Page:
SASKATOON - Workers permanently injured on the job are winning retroactive payments worth thousands of dollars from the Workers' Compensation Board, thanks to a private advocate who tracked them down.
Alex Taylor says the money is for an "independence allowance." It pays for chores the injured people can no longer do for themselves, such as yard work.
Taylor says it was several years before some people found out they were entitled to the money, and that is why they are getting back pay now.
"In one case, it was a fellow who had been blinded in both eyes and they had underpaid him tens of thousands of dollars," says Taylor. "Why would you underpay a person who was blind? On what grounds are you doing it?"
The Compensation Board says the outstanding claims were cleared up a few years ago, but Taylor disputes that.
He estimates only a third of the cases have actually been settled and he says there could still be $40 million owed in back pay.
OTTAWA — The Supreme Court of Canada has struck down Nova Scotia legislation that barred compensation payments to workers suffering from chronic pain syndrome — people often painted as malingerers who refuse to return to work. In a 9-0 decision yesterday, the court ruled the blanket ban on payments violated constitutionally guaranteed equality rights.
It said claims must be assessed on a case-by-case basis and gave the Nova Scotia government six months to revamp its workers compensation system to provide for such review.
The wide-ranging judgment didn't stop there.
The court also ruled that provincial workers compensation tribunals have the legal power to interpret the Charter of Rights — a finding that may have sweeping implications in other areas.
There are hundreds of provincial and federal administrative bodies that adjudicate everything from rent increases to medicare eligibility, sexual harassment complaints, equal pay disputes and immigration and refugee claims. All could see their powers broadened by the decision.
In laying down new guidelines, the court effectively overruled itself — repudiating a 1996 decision that severely curtailed the ability of the Canadian Human Rights Commission to interpret charter issues.
Justice Charles Gonthier, who wrote the judgment, described the legal reasoning used by the court in 1996 as "no longer good law" and rejected the notion that only judges can consider charter arguments.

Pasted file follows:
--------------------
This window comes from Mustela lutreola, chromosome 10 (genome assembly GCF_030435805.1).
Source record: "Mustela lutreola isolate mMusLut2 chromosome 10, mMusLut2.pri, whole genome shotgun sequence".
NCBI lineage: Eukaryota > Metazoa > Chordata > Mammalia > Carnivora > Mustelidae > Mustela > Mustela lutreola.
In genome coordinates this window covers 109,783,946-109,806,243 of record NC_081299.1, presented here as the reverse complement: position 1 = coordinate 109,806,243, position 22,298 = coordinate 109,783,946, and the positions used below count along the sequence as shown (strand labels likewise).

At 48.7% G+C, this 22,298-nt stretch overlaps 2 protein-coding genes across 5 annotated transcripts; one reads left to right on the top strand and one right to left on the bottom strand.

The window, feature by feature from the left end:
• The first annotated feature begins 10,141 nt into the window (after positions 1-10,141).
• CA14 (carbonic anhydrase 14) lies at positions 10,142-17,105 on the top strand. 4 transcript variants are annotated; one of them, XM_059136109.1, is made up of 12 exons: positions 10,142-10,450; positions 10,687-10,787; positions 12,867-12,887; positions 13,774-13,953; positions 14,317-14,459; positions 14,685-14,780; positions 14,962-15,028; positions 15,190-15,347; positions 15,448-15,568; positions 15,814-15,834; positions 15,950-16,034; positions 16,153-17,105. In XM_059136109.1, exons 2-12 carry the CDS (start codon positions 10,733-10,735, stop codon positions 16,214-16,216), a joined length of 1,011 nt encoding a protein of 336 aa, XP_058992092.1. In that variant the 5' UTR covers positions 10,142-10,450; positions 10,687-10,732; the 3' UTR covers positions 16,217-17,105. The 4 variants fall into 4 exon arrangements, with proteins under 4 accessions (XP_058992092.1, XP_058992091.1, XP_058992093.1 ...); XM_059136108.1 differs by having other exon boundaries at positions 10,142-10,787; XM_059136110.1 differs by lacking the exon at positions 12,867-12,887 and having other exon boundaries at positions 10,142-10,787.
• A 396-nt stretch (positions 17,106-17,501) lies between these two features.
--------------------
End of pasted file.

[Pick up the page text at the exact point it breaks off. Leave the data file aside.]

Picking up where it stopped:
"Canadians should be entitled to assert the rights and freedoms that the Constitution guarantees them in the most accessible forum available, without the need for parallel proceedings before the courts."
The reversal was a vindication for Chief Justice Beverley McLachlin, who was on the minority side in the 5-2 judgment seven years ago. "The charter is not some Holy Grail which only judicial initiates of the superior courts may touch," McLachlin wrote in her much-quoted dissent at the time.
The last straw for Holland Tolkien was when they told him to go on welfare.
The Saskatoon man couldn't believe his ears when a Workers' Compensation Board (WCB) employee gave him that bit of advice.
After he suffered a head injury at work in September 1997, Tolkien received a few weeks worth of compensation from the WCB before it was cut.
He appealed, then waited more than a year for the challenge to be dealt with.
The former farm equipment mechanic claims he is still waiting to find out just how the WCB intends to handle his case, four months after it acknowledged there was a possibility he was eligible for further compensation.
In that time the WCB has made one payment to Tolkien, but the money went to cover overdue maintenance payments owed by the divorced father of four, who has been unable to work since his accident because he suffers persistent migraine headaches and depression.
Later this month, Tolkien is scheduled to undergo a medical assessment ordered by the board, which contends there's no physical evidence linking Tolkien's condition with the accident.
WCB spokesperson Janice Siekawitch said the board has handled Tolkien's file as quickly as possible. She said setting up a medical panel to carry out an assessment isn't easy because specialists are very busy.
Siekawitch said the board is handling cases "faster and better" than before, thanks to internal reforms.
Tolkien, sinking deeper into a financial quagmire and nearing a complete emotional and physical collapse, finds it hard to believe.
"It's been four months and now they tell me I should go on welfare," he said during an interview in the spartan room he rents in a Riversdale house.
"Well, I'm done with the indignity of welfare. I'm not asking for special treatment. I'm just asking for what I'm entitled to."
Tolkien's case illustrates two of the most significant problems plaguing the workers' compensation system in Saskatchewan, say activists who work on behalf of injured workers.